The work continues, despite the Ebola epidemic!  Although the incidence of new cases in Sierra Leone shows signs of leveling off, the removal of some road blocks has led to the discovery of villages with unrecorded cases.  Our International missions have been temporarily discontinued, as we encourage patients to come from outlying areas with the probability of  bringing infection with them.  However, ReSurge continues to train two Sierra Leonean surgeons in Ghana, ready for when the  Holy Spirit hospital is able to resume the reconstructive surgery programme and accommodate patients and clinical staff from further afield.  The main purpose of the charity is to train local doctors, so that the country can be independent from outside help.  The time when we will be most needed will be when our two surgeons return from Ghana to Sierra Leone Рin order to guide, supervise and help them to bring some order to their task.  There will be plenty to do!OLYMPUS DIGITAL CAMERA 

New proposed specialised intensive care unit РReSurge Africa aims to assist Ghana (which remains free from Ebola) to become a country that is capable of looking after acute large burns.  No such facility exists in West Africa.  A specialised intensive care unit needs to be built.  Staffed by surgeons and nurses who have already been trained in the techniques required, but lack the facilities to practice their skills.  This will be expensive Рabout $5 million US Dollars Рbut absolutely necessary.

A campaign to raise this sum will be launched this year.  Meanwhile training surgeons, nurses and therapists continues Рat a cost!

Proposed new unit

IF YOU WOULD LIKE TO DONATE TO THIS CAUSE THEN PLEASE VISIT OUR DONATIONS PAGE

http://www.resurgeafrica.org/GetInvolved/Donate_Reconstructive_Plastic_Surgery_Africa.html

Thank you!

 

Allan Robert Burns retires from ReSurge Africa

Allen and anthillAllen & Quaich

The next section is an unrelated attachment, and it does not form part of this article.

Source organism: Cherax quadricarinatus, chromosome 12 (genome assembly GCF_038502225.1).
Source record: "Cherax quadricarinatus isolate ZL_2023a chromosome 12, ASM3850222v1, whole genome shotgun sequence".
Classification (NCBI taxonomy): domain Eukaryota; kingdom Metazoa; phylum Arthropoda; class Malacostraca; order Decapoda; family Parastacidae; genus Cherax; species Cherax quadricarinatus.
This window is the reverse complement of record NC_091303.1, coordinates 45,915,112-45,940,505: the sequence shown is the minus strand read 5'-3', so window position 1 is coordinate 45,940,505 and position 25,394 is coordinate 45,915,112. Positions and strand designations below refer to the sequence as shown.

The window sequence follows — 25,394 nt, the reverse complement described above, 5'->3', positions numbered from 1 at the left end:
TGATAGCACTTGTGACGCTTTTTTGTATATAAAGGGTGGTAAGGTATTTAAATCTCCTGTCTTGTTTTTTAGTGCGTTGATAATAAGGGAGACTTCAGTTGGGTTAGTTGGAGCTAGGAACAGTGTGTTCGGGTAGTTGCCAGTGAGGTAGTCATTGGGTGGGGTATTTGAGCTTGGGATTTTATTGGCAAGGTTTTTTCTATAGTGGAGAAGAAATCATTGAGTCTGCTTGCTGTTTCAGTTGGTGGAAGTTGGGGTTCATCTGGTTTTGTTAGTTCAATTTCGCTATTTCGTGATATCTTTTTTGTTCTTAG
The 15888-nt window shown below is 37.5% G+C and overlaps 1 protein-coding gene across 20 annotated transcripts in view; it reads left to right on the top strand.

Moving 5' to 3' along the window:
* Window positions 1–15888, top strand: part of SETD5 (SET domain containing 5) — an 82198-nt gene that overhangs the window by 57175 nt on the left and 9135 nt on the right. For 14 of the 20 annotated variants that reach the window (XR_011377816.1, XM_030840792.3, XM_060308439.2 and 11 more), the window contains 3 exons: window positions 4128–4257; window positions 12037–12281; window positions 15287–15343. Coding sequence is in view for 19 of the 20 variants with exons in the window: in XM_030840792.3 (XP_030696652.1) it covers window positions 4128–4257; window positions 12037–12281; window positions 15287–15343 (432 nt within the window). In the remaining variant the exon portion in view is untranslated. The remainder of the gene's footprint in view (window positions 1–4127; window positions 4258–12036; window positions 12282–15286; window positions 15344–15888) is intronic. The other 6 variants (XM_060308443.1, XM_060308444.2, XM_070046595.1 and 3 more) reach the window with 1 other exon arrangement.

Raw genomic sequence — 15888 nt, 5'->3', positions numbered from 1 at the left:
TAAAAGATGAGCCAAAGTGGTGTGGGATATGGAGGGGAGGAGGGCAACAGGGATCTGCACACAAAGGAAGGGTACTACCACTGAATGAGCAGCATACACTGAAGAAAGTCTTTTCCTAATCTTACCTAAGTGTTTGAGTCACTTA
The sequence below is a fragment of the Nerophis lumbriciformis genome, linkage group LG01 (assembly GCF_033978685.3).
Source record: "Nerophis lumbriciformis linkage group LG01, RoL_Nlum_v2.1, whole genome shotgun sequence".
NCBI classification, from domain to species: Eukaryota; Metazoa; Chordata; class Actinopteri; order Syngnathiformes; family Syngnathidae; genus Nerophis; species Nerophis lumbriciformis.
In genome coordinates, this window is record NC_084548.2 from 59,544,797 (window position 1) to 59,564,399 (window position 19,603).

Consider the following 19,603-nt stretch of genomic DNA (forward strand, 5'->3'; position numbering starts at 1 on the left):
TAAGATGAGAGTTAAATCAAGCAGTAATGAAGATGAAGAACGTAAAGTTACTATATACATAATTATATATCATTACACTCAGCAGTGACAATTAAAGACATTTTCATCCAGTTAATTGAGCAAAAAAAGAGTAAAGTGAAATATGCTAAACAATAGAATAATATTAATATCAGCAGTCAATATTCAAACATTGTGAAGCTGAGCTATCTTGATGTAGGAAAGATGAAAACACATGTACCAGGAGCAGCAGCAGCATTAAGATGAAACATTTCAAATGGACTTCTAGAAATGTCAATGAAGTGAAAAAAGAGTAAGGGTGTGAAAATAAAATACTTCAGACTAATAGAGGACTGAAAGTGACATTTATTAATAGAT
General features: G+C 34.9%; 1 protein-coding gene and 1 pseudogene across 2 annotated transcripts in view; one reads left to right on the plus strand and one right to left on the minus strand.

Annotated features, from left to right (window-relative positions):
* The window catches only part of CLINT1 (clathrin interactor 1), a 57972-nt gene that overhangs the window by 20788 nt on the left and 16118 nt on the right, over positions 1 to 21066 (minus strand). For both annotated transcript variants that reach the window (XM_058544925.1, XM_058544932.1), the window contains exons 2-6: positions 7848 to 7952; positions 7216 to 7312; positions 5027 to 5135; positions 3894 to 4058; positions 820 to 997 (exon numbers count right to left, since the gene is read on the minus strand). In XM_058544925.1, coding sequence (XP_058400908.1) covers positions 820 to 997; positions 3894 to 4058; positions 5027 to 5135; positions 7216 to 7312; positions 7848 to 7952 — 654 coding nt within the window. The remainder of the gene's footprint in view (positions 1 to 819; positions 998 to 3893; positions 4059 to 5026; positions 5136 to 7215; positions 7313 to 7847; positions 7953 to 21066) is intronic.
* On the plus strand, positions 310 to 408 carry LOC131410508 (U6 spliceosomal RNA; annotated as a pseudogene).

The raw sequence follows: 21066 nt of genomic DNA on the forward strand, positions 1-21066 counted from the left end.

Allan Robert Burns joined the team of “ReSurge Africa” in 2001.¬† At that time the charity was known as “The International Reconstructive Plastic Surgery and Burns Project (Ghana)”.¬† ¬†Allan has made a significant contribution to building the charity and giving it the strong identity it has today.¬† ¬†Working on his own, he changed the method of raising money for the charity.¬† He searched out Charitable Trusts and Grant giving bodies and approached them individually.¬† With his persuasive skills he raised a great deal of money for specific projects, the main project being the training of young African surgeons in the skills and techniques of modern reconstructive plastic surgery.¬† Through his hard work enough money was raised to be able to train a dozen surgeons and allow the Ghanaian Reconstructive plastic surgery programme to stand on its own two feet.¬† He also made contact with Sierra Leone and the charity has now started to train Sierra Leonean surgeons too.¬† He has also helped to train therapists and nurses.¬† Allan has spent many years in Africa and the well known saying “You may leave Africa, but Africa never leaves you” most definitely applies to him!¬† Sadly he is leaving us.¬† In the New Years Honours list, Allan was awarded an MBE for his work.¬† “ReSurge Africa” is proud of him and wishes him well in his future ventures.¬† He was presented, at dinner in his honour, with an antique silver Quaich in recognition of his work with the charity.¬† A “Quaich” is an ancient Scottish drinking cup – typically presented to a Scottish piper, filled with whisky.